We goggle. We’re both used to his garage & wall murals, this is a whole other thing — and what fun! Otherwise it’s just a sad old vacant corner lot (Dupont & Symington, if you’re curious), how much better to let Spudbomb prance all over it.

Farther west, still on Dupont if memory serves, a palimpsest moment.

faded advertising, on Dupont west of Symington

We cock our heads side to side, as if shaking our eyes will clarify the image. We can half-read it, but wholly don’t care — it’s lovely the way it is, a muted, gently faded murmur from the past.

West & west we go, closing in on the second target of our walk.

Remember Sally the White Elephant, ‘way back on Yarmouth, near Christie St.? Now we’re tracking down 20 Jerome St. — which takes us just over Dundas St. West, and down Indian Rd. a tad, and left on Jerome.

To sneak up on this …

20 Jerome St.

I know. You rub your eyes. You know you’re looking for the Terracotta House, and this sure is terracotta, so you are conceptually prepared for the sight … but you still rub your eyes.

Terracotta House, 20 Jerome

NOW magazine gave the back story. It was built in 1905 by a man named John Turner, who owned a flourishing construction business and thought this a splendid way to use up left-over materials from other projects — and, bonus, to advertise his business in the process.

detail, 20 Jerome St.

We don’t know whether it pulled in new contracts or not. We do know that it has survived to this day, and will continue to do so, now being included in Toronto’s inventory of Heritage Properties.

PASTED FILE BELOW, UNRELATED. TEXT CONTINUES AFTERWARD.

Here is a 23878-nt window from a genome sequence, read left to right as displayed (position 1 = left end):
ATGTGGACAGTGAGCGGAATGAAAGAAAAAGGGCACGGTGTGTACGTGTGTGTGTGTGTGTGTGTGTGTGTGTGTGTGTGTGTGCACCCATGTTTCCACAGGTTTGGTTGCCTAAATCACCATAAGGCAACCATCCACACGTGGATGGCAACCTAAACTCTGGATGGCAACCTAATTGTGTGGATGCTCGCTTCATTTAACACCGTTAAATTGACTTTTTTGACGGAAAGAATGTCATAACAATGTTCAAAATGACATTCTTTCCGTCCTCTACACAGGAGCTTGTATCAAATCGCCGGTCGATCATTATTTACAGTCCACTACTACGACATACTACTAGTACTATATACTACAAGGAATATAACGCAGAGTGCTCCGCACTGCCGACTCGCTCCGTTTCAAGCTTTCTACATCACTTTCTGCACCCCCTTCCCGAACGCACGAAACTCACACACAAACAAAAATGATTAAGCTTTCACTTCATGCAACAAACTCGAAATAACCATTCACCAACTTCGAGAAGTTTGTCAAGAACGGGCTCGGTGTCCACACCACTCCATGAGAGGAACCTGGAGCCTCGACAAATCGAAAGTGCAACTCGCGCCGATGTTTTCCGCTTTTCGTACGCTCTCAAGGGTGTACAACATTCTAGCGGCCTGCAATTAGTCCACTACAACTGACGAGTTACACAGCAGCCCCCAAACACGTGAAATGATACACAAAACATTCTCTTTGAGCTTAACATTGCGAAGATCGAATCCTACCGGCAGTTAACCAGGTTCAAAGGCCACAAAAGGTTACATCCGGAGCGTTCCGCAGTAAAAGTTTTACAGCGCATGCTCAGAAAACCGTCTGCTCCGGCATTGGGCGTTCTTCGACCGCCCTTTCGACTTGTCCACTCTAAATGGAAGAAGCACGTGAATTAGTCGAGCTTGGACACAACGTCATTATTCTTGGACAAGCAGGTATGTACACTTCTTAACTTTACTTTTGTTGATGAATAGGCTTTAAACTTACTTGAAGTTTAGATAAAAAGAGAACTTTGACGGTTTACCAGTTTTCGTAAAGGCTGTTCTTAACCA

(That house, depending on your sense of humour, may or may not qualify as a joke. Hence the careful “joke or two” in this post title!)

End of walk, time to drop down to the Dundas West subway station at Bloor — but of course we find an alley to get us there.

With a very cheerful mash-up right at the corner …

alley south fro Abbot, west of Dundas W.

and words to live by, farther south.

alley s. from Abbott, w. of Dundas West

Oh all right, one word to live by.

 

 

More Icons of the City

8 June 2016 – Well, more of what I consider icons, of my particular version of the city — but I explained all that in the previous post.

Which ended halfway through Saturday’s walk, with me still laughing at the thought of a dog ordering his owner to fill in that hole! (Don’t know what I’m talking about? Check the previous post…)

Out of Coronation Park, on around a few streets, zoop down toward the Billy Bishop island airport, come round a corner — and bag myself a hat-trick of icons!

black Ierland Park  boundary, grey Malting silo, & the CN Tower

Yessir, neatly piled on each other, as you round the corner heading east: the soaring grey hulk of the Canada Malting silos, the jagged black edges of Ireland Park, and, down there in the distance, the needle of the CN Tower.

I’m headed around the edge of the marinas at this end of the harbour, my mind and my eyes pretty well set on the Toronto Music Garden, which is already in view. But I’m snagged by the water-edge railing just east of the Malting silo. It’s small-scale, as snags go, but vivid.

railing east of the Malting silo

An icon? Do I care to defend the label?

Sure. Street art is iconic. Well, railing art, if you want to get all sub-category about it. Anyway, I like it, and it’s my blog. (That bit of arrogance a deliberate bow to William Zinsser, author of On Writing Well, who, when asked by what right he got to define good writing, replied: “It’s my book.”)